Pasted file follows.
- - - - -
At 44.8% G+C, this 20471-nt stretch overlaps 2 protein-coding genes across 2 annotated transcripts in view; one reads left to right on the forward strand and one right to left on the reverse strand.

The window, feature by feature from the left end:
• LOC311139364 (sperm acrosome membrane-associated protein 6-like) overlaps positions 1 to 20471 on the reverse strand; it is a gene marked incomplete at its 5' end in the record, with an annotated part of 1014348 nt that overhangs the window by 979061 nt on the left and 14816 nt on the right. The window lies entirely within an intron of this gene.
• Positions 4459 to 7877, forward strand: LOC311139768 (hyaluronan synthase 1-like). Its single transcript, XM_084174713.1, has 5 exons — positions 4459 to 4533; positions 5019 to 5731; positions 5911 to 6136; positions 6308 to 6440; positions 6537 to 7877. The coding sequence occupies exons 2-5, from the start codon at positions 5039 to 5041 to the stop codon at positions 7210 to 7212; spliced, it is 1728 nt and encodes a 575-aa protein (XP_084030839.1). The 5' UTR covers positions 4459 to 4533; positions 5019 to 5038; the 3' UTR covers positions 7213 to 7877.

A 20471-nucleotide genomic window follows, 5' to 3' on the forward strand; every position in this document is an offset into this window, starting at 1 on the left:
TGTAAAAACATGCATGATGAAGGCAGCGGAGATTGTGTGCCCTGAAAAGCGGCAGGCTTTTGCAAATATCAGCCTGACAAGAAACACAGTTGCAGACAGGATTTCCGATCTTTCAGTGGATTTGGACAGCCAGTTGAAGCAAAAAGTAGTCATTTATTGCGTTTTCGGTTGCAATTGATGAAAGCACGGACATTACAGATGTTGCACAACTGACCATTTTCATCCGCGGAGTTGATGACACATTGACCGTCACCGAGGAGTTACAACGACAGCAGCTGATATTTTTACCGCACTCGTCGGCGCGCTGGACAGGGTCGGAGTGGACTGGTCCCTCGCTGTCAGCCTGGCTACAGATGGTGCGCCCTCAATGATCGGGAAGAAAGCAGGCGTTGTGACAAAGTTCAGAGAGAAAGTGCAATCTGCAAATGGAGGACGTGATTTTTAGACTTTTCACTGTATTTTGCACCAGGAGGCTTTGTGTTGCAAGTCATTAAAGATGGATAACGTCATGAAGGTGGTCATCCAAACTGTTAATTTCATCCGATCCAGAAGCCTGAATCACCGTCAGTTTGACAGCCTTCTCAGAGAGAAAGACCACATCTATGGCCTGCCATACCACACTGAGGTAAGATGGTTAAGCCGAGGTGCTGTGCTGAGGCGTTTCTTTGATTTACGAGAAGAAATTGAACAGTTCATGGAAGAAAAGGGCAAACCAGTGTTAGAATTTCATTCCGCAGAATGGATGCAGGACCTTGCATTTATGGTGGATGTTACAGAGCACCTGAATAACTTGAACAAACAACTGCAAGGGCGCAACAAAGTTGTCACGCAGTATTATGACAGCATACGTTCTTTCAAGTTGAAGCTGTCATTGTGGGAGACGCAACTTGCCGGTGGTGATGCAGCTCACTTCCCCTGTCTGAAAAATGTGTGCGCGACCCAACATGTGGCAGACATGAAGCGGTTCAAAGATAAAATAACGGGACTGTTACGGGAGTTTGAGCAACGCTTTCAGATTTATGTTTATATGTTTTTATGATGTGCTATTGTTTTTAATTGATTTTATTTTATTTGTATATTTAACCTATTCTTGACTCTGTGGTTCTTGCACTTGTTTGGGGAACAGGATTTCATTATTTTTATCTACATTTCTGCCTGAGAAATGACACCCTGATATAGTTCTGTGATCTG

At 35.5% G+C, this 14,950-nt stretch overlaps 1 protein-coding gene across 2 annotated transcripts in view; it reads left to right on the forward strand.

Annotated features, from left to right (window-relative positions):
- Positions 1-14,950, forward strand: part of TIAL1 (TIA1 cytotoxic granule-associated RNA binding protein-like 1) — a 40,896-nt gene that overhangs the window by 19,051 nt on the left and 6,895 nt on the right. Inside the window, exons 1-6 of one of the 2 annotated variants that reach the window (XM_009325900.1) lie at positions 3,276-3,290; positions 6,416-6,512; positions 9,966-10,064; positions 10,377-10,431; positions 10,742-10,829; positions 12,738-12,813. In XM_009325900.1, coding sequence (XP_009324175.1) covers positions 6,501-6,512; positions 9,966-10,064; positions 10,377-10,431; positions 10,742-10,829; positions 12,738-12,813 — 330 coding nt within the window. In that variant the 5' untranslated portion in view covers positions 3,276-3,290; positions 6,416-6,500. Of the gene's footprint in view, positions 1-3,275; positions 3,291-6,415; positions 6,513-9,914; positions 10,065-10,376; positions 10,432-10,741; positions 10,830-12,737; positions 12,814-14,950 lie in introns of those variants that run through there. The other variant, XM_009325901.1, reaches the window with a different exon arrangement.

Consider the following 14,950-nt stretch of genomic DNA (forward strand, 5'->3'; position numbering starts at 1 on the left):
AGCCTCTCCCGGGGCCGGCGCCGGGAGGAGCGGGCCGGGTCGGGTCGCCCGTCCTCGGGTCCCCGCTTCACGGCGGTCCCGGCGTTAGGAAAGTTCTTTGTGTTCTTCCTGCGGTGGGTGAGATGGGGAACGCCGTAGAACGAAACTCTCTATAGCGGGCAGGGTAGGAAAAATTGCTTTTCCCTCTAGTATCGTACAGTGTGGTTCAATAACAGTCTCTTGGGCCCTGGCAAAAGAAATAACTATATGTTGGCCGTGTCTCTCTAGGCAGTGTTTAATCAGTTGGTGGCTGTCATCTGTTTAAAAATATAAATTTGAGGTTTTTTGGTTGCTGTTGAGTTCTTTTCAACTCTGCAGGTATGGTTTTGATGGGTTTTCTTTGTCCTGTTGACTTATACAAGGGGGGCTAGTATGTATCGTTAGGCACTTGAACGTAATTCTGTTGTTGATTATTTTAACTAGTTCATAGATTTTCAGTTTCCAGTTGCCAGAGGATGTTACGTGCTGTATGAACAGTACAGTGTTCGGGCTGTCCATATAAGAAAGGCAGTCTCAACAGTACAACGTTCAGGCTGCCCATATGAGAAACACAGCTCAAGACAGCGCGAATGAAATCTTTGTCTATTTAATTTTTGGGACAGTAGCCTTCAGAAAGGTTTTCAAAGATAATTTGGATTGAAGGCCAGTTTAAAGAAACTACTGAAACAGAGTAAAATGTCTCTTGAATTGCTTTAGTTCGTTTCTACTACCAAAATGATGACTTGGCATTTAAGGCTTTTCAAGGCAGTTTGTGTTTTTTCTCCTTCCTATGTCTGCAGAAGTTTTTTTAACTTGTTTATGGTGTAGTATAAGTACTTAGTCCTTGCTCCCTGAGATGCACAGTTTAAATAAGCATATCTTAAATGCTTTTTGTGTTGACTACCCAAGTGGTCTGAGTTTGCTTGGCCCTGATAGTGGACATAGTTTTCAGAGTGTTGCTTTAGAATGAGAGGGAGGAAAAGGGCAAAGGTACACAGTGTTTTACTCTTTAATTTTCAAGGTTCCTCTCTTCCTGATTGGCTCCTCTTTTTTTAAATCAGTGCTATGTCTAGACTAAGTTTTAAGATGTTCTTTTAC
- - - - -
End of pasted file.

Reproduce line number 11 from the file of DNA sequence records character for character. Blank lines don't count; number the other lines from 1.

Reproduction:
AGCCTCTCCCGGGGCCGGCGCCGGGAGGAGCGGGCCGGGTCGGGTCGCCCGTCCTCGGGTCCCCGCTTCACGGCGGTCCCGGCGTTAGGAAAGTTCTTTGTGTTCTTCCTGCGGTGGGTGAGATGGGGAACGCCGTAGAACGAAACTCTCTATAGCGGGCAGGGTAGGAAAAATTGCTTTTCCCTCTAGTATCGTACAGTGTGGTTCAATAACAGTCTCTTGGGCCCTGGCAAAAGAAATAACTATATGTTGGCCGTGTCTCTCTAGGCAGTGTTTAATCAGTTGGTGGCTGTCATCTGTTTAAAAATATAAATTTGAGGTTTTTTGGTTGCTGTTGAGTTCTTTTCAACTCTGCAGGTATGGTTTTGATGGGTTTTCTTTGTCCTGTTGACTTATACAAGGGGGGCTAGTATGTATCGTTAGGCACTTGAACGTAATTCTGTTGTTGATTATTTTAACTAGTTCATAGATTTTCAGTTTCCAGTTGCCAGAGGATGTTACGTGCTGTATGAACAGTACAGTGTTCGGGCTGTCCATATAAGAAAGGCAGTCTCAACAGTACAACGTTCAGGCTGCCCATATGAGAAACACAGCTCAAGACAGCGCGAATGAAATCTTTGTCTATTTAATTTTTGGGACAGTAGCCTTCAGAAAGGTTTTCAAAGATAATTTGGATTGAAGGCCAGTTTAAAGAAACTACTGAAACAGAGTAAAATGTCTCTTGAATTGCTTTAGTTCGTTTCTACTACCAAAATGATGACTTGGCATTTAAGGCTTTTCAAGGCAGTTTGTGTTTTTTCTCCTTCCTATGTCTGCAGAAGTTTTTTTAACTTGTTTATGGTGTAGTATAAGTACTTAGTCCTTGCTCCCTGAGATGCACAGTTTAAATAAGCATATCTTAAATGCTTTTTGTGTTGACTACCCAAGTGGTCTGAGTTTGCTTGGCCCTGATAGTGGACATAGTTTTCAGAGTGTTGCTTTAGAATGAGAGGGAGGAAAAGGGCAAAGGTACACAGTGTTTTACTCTTTAATTTTCAAGGTTCCTCTCTTCCTGATTGGCTCCTCTTTTTTTAAATCAGTGCTATGTCTAGACTAAGTTTTAAGATGTTCTTTTAC